Weekly News Items from the Israeli Press, July 12, 2012
JFNA in the Israeli Press
(Israel Hayom) U.S. Jewish group says boycott bid demonizes Israel and threatens Christian-Jewish relations.
(Times of Israel) 51 teen foundations now operate out of JCCs, schools, summer camps, education bureaus and federations. And 30 more are on the way.
JFNA Partners in the Israeli Press
(Ynet) 'Taglit' initiative hopes to offer incredible experience to each and every participant; including handicapped teens. One guide discusses his special needs Birthright experience.
(Times of Israel) ‘Birthright Bump’ reverses trend of detachment among non-Orthodox Jewish Americans, while skepticism over peace prospects rises.
(Times of Israel) Tens of thousands of college students — many on Taglit Birthright Israel, and others on Masa Israel Journey and other programs— are currently criss-crossing the State of Israel.
Welfare and Social Issues
(Times of Israel) A community long denied justice will get $300 million. Deal comes as Israel, Germany commemorate the 60-year anniversary of the first reparations agreement.
(Times of Israel) Strict new regulations nix lighting up at bus stops, train platforms and event venues.
(Israel Hayom) Deputy attorney-general says it is the prosecution's duty to reexamine the pending indictment against Olmert.
(Haaretz) With deadline rapidly approaching, argument erupts between Kadima MK Plesner and Deputy PM Ya'alon over sanctions on individuals who fail to report for IDF duty.
Aliyah and Immigration
(Israel National News) A group of 229 arrivals arrived early Thursday morning on the first flight of the summer to mark the tenth year of Nefesh B'Nefesh aliyahs.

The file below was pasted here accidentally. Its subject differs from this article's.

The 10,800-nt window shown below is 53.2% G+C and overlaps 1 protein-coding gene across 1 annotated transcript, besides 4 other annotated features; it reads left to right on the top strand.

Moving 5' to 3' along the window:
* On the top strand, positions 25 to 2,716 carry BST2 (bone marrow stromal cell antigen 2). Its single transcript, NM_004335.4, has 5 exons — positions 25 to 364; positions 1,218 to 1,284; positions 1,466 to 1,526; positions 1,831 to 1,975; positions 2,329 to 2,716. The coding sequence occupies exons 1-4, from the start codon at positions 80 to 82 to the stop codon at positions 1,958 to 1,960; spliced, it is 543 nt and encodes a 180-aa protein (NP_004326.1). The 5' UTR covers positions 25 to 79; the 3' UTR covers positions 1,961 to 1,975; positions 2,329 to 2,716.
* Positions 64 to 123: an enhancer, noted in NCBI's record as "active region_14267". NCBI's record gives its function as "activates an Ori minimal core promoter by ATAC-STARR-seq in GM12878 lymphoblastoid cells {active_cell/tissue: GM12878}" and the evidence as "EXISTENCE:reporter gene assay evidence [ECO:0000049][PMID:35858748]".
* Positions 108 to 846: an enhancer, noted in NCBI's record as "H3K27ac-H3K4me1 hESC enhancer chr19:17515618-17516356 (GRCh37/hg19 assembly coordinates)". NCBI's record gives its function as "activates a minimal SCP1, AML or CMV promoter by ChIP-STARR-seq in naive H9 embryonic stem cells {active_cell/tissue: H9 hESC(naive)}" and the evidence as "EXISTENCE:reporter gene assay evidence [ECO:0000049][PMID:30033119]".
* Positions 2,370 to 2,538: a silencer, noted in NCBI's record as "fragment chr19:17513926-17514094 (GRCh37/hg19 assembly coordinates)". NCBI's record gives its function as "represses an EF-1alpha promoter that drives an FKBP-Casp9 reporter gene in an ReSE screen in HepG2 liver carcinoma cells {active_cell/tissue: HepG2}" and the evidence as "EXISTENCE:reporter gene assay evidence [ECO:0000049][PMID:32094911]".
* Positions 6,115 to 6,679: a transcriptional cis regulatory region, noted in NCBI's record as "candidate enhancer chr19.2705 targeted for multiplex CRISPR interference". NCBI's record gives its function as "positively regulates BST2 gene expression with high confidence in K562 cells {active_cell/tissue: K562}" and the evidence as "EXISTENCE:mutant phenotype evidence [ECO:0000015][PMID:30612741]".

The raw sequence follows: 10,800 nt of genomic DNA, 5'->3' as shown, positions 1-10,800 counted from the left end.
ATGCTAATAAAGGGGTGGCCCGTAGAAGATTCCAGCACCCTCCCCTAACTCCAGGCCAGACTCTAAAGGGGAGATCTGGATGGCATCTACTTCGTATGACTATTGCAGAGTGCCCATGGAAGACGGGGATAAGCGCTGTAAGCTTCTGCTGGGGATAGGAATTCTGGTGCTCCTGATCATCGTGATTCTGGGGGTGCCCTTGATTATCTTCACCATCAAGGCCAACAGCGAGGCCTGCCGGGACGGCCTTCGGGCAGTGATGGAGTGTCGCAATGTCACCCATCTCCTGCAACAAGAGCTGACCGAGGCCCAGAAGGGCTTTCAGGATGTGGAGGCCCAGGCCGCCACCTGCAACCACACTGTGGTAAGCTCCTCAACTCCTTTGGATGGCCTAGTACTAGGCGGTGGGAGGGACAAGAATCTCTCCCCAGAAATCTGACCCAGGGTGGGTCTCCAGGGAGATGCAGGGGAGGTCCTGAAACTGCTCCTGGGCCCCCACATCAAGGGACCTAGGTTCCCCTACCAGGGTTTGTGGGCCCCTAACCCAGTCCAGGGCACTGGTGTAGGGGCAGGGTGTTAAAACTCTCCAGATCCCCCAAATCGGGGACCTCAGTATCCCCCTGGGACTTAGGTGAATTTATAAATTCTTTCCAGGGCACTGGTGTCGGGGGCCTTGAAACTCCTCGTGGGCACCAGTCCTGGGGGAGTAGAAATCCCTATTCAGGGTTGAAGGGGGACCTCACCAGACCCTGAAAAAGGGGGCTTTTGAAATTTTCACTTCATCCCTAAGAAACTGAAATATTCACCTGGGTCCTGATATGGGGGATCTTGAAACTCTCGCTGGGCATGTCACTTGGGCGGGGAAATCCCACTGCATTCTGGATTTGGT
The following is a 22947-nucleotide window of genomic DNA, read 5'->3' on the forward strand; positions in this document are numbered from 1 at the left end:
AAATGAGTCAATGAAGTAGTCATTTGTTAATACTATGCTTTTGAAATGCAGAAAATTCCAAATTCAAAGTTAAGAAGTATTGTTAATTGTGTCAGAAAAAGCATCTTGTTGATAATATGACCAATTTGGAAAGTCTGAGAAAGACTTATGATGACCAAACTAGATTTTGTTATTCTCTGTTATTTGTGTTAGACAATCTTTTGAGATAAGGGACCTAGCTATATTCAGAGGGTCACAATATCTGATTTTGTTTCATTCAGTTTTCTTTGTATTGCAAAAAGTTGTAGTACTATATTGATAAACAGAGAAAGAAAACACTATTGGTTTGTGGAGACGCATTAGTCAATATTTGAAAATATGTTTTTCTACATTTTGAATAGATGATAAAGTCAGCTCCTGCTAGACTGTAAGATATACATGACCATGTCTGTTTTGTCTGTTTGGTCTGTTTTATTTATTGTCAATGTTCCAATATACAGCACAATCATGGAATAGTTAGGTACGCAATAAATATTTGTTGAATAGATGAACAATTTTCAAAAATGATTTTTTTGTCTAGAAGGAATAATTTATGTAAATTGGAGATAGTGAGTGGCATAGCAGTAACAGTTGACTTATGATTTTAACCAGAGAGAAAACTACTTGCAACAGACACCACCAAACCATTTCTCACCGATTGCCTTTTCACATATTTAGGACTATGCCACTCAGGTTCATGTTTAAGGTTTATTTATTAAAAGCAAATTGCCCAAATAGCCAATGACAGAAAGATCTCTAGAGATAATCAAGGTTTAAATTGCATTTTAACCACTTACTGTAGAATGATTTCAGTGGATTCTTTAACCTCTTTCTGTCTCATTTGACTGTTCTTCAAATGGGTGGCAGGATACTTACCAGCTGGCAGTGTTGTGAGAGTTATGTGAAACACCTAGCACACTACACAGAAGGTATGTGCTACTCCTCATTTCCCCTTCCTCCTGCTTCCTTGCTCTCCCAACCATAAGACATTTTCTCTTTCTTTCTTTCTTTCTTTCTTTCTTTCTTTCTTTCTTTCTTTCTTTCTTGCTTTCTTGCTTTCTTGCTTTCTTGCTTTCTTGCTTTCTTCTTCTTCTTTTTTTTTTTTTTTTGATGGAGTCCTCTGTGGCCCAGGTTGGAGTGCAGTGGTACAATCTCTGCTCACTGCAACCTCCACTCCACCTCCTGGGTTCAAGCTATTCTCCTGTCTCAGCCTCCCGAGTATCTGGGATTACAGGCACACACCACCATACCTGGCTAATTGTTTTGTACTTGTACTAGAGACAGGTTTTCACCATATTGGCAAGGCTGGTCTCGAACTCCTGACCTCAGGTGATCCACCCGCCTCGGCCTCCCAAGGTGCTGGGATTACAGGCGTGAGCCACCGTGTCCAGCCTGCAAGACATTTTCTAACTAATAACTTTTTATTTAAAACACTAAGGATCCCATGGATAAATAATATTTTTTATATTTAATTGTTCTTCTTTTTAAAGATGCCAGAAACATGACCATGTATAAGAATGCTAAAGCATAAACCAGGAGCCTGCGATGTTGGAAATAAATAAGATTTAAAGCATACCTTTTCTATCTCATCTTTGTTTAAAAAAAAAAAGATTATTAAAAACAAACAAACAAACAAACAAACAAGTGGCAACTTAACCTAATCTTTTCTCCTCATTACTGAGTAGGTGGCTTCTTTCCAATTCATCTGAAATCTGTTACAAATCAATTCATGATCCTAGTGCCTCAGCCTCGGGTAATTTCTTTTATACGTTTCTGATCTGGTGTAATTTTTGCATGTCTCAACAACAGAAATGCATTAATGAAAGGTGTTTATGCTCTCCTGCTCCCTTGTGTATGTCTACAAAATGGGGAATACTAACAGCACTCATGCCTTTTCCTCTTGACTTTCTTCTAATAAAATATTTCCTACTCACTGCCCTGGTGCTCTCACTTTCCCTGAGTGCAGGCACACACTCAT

(Ynet) Missile defense battery shuttled to area as part of nationwide deployment, calibration test.
(Times of Israel) Haifa surgeon was part of a team that operated on 33 kids in 4 days in Ecuador.
(Haaretz) Nielsen survey finds cottage cheese at the center of the slump, but other dairy products get hit as well.
(Times of Israel) Jillian Schwartz says a special connection — and a little less competition — helped her join team Israel after previously competing for the USA.
(Ynet) Knesset passes law mandating industries with high environmental impact to list annual pollution results on public database.
Op-Eds and Opinion Pieces from the Israel Press
Yediot Ahronot suggests that, "The value of tolerance is sometimes more important than that of gender equality. One cannot insist on universal conscription on the one hand and, on the other, enforce an ideological melting pot that infringes on faith-based values, even if this requires allowing people with particular religious outlooks to quietly and respectably leave before a woman soldier gets up to sing." The author, whose son recently finished 12th grade and will soon enter the IDF, remarks: "It is clear to everyone that there is a war here of values and rights, beliefs and outlooks, and that neither side can persuade the other by an exchange of slogans. But beyond all the words, the strongest common denominator is the reality – rising numbers of those who are not conscripted and do not work, and the placing of the national burden on narrow shoulders."
Ma'ariv notes that religious Zionists, i.e. the 'national religious', have been conspicuous by their absence from the struggle over universal conscription and believes that, "This inactivity, the fear of an open and courageous clash with ultra-orthodox outlooks and even the adoption of some of them, have been the prominent characteristics of the recent generation," of religious Zionists. The author discounts the possibility that any change will come from the religious Zionist rabbinical and lay leadership and asserts, "The correction and the change must come from below, from the silent majority. This is a strong potential factor but, unfortunately, it quietly and apathetically accepts the situation and the conduct of those who pretend to lead it. It does not rise up and it does not protest even though the vast majority – in my estimation – opposes the inactivity in the face of the ultra-orthodox, the adoption of their outlook and their views regarding the conscription of yeshiva students. Only the rising up and extensive protest actions by the silent national religious public will spur its leaders into action that could perhaps lead to change."